Personal Marketing Essay

As you prepare to leave high school, one of the most important skills you will need is the ability to “sell” yourself by making yourself look like the best possible candidate for a school, a scholarship, or a job.  This can be difficult when you’re so often encouraged not to talk about yourself in writing, and never to talk yourself up or “brag” in any situation.

This assignment will require you to do the following:

  1. Determine which mode best applies to you: College Admissions Essay, Scholarship Essay, or Cover Letter.
  2. Find a prompt or a template for your mode (see links below)
  3. Complete several drafts–don’t stop until it’s perfect!
    1. These essays tend to be short. Choose every word carefully.
    2. Best essays reveal one or two aspects of the individual’s personality.
      1. Depth in one or two key areas
      2. Avoid “the list”!
      3. Showcase what makes you unique
    3. Analysis is important. Demonstrate the importance of those one or two key aspects.
      1. As the writer, what has that experience taught you about yourself, others, life lessons, etc?
      2. Analysis takes the topic and moves it to a deeper level. This will help the student shine.

The Modes

  1. A college admissions essay– for students working on applying to colleges and universities that require an essay as part of the application procedure.
    • Neither UM nor MSU currently requires an essay for admission, but those applying to out of state or private schools may nonetheless be required to write such an essay. The essay requirement and the prompt will vary depending on the school, so be sure to check the applications for anywhere you’re applying.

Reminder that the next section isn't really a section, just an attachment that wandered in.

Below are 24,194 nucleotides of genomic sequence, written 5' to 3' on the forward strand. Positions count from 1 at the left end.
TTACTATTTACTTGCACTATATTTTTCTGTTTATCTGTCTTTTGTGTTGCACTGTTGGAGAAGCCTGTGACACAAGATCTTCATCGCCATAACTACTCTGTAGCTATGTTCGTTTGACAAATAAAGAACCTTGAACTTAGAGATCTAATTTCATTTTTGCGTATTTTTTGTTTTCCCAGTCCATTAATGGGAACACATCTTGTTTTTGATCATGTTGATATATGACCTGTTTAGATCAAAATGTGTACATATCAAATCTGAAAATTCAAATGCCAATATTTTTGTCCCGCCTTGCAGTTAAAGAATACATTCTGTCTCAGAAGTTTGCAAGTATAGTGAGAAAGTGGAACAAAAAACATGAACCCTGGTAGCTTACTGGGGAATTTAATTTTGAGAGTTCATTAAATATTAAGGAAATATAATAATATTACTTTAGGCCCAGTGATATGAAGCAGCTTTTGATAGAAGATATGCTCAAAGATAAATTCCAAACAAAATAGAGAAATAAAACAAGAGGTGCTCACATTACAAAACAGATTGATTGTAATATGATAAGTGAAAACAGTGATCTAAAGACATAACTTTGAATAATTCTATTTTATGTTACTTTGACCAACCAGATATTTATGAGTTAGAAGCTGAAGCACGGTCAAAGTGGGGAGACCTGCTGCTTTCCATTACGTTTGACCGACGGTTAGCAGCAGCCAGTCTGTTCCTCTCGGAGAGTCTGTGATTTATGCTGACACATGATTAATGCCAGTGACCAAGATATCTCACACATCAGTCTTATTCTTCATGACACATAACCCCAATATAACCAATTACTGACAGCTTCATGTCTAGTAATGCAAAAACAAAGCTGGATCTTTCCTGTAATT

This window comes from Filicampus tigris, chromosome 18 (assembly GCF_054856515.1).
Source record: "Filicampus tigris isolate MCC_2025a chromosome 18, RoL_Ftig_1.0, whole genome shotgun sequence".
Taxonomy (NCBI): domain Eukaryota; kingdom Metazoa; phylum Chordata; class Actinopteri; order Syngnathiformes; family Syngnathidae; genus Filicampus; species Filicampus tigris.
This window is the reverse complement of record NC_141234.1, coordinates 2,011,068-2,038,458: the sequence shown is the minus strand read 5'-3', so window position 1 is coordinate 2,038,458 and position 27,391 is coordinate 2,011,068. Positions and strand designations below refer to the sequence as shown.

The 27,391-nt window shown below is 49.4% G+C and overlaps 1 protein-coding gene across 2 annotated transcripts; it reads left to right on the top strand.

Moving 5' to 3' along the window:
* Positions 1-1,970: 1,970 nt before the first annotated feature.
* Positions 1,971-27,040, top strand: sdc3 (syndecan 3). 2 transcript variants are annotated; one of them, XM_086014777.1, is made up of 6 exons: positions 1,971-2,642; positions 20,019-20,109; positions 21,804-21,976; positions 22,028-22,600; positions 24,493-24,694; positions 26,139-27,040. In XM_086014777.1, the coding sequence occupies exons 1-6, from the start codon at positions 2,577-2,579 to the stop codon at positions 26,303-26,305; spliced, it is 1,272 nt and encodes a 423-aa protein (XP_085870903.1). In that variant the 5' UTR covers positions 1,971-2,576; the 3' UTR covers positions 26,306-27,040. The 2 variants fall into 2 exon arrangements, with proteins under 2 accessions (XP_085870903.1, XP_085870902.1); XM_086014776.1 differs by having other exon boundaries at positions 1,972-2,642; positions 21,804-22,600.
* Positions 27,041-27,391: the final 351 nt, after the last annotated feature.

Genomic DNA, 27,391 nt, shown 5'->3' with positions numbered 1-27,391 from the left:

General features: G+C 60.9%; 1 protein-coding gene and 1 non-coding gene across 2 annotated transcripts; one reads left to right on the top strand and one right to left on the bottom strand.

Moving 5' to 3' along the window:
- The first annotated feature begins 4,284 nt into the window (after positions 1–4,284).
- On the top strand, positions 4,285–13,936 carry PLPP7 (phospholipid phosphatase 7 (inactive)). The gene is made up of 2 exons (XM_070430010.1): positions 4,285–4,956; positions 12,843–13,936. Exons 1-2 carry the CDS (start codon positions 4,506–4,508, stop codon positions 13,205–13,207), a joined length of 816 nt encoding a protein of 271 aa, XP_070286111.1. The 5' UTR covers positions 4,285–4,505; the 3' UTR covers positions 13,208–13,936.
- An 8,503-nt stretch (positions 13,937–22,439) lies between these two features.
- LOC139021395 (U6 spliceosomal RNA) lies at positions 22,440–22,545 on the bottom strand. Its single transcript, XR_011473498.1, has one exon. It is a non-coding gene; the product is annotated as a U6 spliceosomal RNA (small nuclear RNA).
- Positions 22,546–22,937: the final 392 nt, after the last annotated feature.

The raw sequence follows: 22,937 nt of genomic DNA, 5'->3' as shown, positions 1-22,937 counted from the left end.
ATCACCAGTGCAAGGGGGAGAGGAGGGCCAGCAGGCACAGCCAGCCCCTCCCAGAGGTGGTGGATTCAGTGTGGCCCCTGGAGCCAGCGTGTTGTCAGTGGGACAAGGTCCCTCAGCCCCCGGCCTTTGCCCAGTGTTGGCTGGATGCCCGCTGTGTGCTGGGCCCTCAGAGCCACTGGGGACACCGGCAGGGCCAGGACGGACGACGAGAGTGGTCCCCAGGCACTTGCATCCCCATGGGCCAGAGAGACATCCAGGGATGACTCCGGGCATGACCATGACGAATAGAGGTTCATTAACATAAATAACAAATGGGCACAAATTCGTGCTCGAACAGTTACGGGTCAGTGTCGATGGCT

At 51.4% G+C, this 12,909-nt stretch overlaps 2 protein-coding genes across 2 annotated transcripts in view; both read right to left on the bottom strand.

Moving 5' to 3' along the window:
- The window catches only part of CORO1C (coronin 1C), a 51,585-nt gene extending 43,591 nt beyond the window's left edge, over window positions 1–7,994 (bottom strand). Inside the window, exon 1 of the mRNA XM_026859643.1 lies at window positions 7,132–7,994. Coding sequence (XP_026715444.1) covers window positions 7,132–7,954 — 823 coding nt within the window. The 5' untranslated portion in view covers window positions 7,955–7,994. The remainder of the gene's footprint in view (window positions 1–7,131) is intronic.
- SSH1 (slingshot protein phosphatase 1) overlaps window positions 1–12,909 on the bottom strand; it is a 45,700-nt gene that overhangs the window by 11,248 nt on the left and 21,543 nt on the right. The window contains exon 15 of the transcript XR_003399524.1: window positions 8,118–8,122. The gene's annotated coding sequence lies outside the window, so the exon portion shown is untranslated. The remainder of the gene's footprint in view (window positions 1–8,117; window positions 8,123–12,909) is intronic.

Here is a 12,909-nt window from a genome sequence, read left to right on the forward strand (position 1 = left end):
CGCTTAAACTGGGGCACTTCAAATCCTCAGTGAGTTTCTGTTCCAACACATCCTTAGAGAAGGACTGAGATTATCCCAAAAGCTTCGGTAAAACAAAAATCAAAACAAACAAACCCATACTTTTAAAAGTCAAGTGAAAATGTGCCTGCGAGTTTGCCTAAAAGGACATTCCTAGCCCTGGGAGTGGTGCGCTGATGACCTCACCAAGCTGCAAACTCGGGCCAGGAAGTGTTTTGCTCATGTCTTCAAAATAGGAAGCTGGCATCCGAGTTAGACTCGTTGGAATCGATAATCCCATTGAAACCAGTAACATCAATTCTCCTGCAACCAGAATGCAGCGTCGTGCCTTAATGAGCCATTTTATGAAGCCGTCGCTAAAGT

• Carroll College does require an essay: See the last page of their application for prompts.
    • The Common Application, which is accepted by many (though not all) schools also requires an essay. You may need to create an account to see the prompts.
  2. A scholarship essay– for students who have already been offered a place at a college or university, or for those whose applications do not require any essays.
    • HHS Counseling Office has a Scholarship List that is updated frequently as scholarship information is released. Please note that not all scholarships require essays; you will need to find one that does for the purposes of this assignment (though you should apply to any of them for which you qualify!).
    • Scholly.com *Please note that you will need to register at this site in order to view scholarships
    • FastWeb *Please note that you will need to register at this site in order to view scholarships
      • YOU SHOULD NEVER PAY FOR SCHOLARSHIPS: Fastweb features many great scholarships from across the nation, but because it is a widely used site, there are some scams to be found there.  Please be cautious: evaluate any service you use carefully, never give anyone claiming to be a scholarship provider any money, and consider looking for the scholarships outside of Fastweb (via Google, for example).
    • MSU Resident Scholarship (open the scholarship application, and scroll to the bottom to find the essay prompts).
    • UM Scholarships
      • The Horatio Alger Scholarship (This one is difficult to find through the UM site, so I have linked to the application page. You will need to create an account/sign in to the application to see prompts).
      • Applications to the Davidson Honors College that are completed by December 1st, 2017 will be considered for the Presidential Leadership Scholarship. This application requires an essay: see the prompts about halfway down the page.
  3. A cover letter– for students who do not plan to go to college, or who have already completed both of the other two options at an earlier date.

 

GRADING:

The essay will be graded based on the 6 Traits of writing, which allows readers to evaluate any style of writing.

  • Ideas & Content: You MUST include the prompt so that readers may evaluate how well you do what is required. (You may not need to do this when submitting to scholarship providers or schools, though–read directions carefully).
  • Organization
  • Voice
  • Word Choice
  • Sentence Fluency
  • Conventions

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